The visual feedback consisted of a virtual box in which the current end-effector’s position and the target position were displayed as colored balls (c.f. Figure 2). The bar at the top of the screen provided information about the depth of the balls. Both balls were plotted on this bar according to their z coordinate. A position farther on the left on the bar indicated a position closer to the subject. This bar was added to enhance depth-perception when the target and current position overlapped on the screen (c.f. Figure 2(e)). This problem originates in projecting a three dimensional task onto a two dimensional fixed plane. For the same reason poles were added to the balls. These poles provided information about the projected location of the balls on the ground plane, thus making it easier to estimate depth and distances.

Data acquisition

Throughout the study, a 120-channel EEG was recorded at 1 kHz sampling rate, using active EEG electrodes and a QuickAmp amplifier (BrainProducts, Gilching, Germany). Electrodes were placed according to the extended 10-20 system, with Cz as the initial reference electrode. All data were re-referenced to common average reference offline.

To track each subject’s learning process over the course of the experiment, the normalized time-to-target (TTT) for each trial was computed, i.e. the time required from the instruction to initiate the movement to reaching the target, divided by the distance from starting position to target position.

Data analysis

In this section, we describe our data analysis, which was conducted to examine whether TTT can be predicted from EEG signals originating in the baseline or planning phase. We employed a random forest model and a leave-one-subject-out cross-validation for this purpose.

Time to target prediction

In the following, we investigate whether TTT can be predicted on a trial-to-trial basis from EEG recorded in the upcoming target’s planning or baseline phase. To do so, we separated the data into group-wise (ideally) statistically independent components (ICs). This was done by first high-pass filtering each subject’s raw data at 3 Hz using a third-order Butterworth filter. The data of all subjects were pooled and reduced to 64 principal components before applying a second-order blind identification algorithm (SOBI) [12]. We inspected each IC manually and rejected those which were not of cortical origin or did not contain EEG-like spectral densities. The topographies of the remaining ICs are shown in Figure 3. We computed log-bandpower of each non-artifactual IC in each trial in five frequency bands (based on the raw data using a FFT in conjunction with a Hann window): δ (0.1–4 Hz), θ (4–7 Hz), α/μ (8–14 Hz), β (20–30 Hz), and γ (55–85 Hz). We low-pass filtered these bandpowers in the trial domain with.1 radians since we were mostly interested in slow changes in contrast to fast variations (see Results and discussion section).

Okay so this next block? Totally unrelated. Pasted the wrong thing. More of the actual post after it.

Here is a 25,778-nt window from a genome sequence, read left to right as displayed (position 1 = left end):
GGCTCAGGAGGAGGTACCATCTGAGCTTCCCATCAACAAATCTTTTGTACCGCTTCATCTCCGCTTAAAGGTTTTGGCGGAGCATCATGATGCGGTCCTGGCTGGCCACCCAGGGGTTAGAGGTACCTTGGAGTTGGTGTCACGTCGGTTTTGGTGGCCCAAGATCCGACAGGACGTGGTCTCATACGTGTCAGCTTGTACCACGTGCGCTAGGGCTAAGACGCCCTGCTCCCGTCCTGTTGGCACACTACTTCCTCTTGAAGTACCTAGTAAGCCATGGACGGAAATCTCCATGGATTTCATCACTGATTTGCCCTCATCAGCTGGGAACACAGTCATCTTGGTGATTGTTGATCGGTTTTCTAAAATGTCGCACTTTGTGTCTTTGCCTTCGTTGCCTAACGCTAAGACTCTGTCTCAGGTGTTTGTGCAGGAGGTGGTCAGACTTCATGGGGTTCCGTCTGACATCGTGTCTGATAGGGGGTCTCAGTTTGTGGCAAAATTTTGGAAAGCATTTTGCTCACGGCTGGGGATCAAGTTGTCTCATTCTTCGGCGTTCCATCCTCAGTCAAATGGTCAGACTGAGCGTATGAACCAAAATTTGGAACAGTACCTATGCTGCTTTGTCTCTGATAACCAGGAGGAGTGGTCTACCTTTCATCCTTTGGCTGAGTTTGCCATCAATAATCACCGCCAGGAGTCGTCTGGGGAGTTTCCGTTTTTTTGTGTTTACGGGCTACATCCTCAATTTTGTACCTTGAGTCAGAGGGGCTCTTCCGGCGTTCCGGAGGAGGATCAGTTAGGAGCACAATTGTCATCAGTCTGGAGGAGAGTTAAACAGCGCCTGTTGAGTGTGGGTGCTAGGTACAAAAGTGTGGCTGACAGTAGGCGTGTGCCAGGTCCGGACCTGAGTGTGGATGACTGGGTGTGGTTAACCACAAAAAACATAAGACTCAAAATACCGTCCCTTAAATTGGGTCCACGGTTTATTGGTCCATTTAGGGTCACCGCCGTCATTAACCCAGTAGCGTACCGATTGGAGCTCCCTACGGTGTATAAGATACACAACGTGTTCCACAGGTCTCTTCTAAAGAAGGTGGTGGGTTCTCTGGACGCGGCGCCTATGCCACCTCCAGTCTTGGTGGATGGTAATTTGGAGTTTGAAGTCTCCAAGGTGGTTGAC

Figure 3

All non-rejected ICs. The figure shows all ICs that were kept after rejecting non cortical ICs.

These bandpowers served as input variables to a random forest trained on five subjects, to predict the normalized TTT on the remaining subject. With 14 ICs and five different frequency bands, this random forest model operates on a 70 dimensional feature space. Cross-validation within a subject requires data to be independent and identically distributed (IID) [13], which is not the case for movement performance data. We therefore employed a leave-one-subject-out cross-validation instead. This was done in turn for all subjects.